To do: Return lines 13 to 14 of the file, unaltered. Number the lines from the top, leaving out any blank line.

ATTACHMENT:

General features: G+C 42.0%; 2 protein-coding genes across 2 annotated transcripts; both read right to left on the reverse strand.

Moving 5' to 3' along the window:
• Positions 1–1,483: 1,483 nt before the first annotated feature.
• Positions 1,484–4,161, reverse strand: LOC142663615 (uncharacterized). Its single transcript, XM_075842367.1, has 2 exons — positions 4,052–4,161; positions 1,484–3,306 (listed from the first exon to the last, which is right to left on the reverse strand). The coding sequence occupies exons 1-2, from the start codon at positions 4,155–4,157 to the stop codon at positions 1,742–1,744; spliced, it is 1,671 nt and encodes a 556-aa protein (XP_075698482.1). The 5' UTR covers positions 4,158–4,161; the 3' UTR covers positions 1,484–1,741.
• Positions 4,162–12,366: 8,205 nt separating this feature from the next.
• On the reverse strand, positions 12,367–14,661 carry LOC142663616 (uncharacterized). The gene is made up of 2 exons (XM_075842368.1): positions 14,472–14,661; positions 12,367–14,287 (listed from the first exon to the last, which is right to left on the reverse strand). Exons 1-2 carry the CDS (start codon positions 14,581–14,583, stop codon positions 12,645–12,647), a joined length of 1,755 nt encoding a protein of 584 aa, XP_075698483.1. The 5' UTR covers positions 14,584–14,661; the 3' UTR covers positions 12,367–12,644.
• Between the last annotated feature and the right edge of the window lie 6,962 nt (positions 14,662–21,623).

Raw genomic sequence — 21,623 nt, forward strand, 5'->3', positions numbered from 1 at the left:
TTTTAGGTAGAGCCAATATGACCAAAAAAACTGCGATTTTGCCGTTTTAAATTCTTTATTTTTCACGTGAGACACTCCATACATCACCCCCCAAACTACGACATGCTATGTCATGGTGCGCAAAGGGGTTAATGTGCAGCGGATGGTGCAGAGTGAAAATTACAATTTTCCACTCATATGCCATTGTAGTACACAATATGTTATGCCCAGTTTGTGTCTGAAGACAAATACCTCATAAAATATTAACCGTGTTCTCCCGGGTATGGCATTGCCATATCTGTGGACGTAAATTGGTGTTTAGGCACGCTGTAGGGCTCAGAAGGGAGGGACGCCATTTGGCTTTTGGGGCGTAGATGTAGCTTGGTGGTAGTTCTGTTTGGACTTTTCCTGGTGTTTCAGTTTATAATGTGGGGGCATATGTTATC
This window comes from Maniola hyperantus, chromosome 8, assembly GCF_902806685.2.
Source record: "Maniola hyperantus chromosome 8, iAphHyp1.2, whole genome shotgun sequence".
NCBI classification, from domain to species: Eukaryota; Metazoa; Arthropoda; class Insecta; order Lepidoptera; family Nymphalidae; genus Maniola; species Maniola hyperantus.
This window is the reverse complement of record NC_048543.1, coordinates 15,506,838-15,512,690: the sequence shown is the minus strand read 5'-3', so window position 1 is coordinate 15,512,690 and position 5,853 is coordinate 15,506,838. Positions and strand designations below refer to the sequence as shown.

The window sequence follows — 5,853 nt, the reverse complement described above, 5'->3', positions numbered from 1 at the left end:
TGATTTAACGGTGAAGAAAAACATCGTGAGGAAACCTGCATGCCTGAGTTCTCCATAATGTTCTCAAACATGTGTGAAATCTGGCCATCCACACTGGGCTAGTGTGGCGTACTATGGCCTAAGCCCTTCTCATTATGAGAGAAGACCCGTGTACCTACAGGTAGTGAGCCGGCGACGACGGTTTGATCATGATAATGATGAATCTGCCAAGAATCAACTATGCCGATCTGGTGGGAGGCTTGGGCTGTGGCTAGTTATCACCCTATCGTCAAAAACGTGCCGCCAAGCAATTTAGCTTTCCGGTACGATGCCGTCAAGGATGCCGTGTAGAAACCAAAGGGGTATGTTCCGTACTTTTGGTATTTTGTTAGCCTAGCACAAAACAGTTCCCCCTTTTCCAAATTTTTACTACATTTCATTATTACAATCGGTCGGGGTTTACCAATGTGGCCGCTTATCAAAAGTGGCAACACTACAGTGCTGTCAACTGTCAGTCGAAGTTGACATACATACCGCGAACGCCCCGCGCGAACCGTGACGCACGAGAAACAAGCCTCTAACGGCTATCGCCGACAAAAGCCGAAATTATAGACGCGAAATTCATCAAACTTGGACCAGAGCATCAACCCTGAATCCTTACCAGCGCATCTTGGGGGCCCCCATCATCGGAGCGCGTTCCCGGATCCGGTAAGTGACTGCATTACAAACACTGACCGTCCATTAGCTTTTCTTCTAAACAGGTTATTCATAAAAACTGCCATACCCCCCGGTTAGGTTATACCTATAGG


This window is the reverse complement of record NC_048543.1, coordinates 15,506,838-15,512,690: the sequence shown is the minus strand read 5'-3', so window position 1 is coordinate 15,512,690 and position 5,853 is coordinate 15,506,838. Positions and strand designations below refer to the sequence as shown.

The window sequence follows — 5,853 nt, the reverse complement described above, 5'->3', positions numbered from 1 at the left end: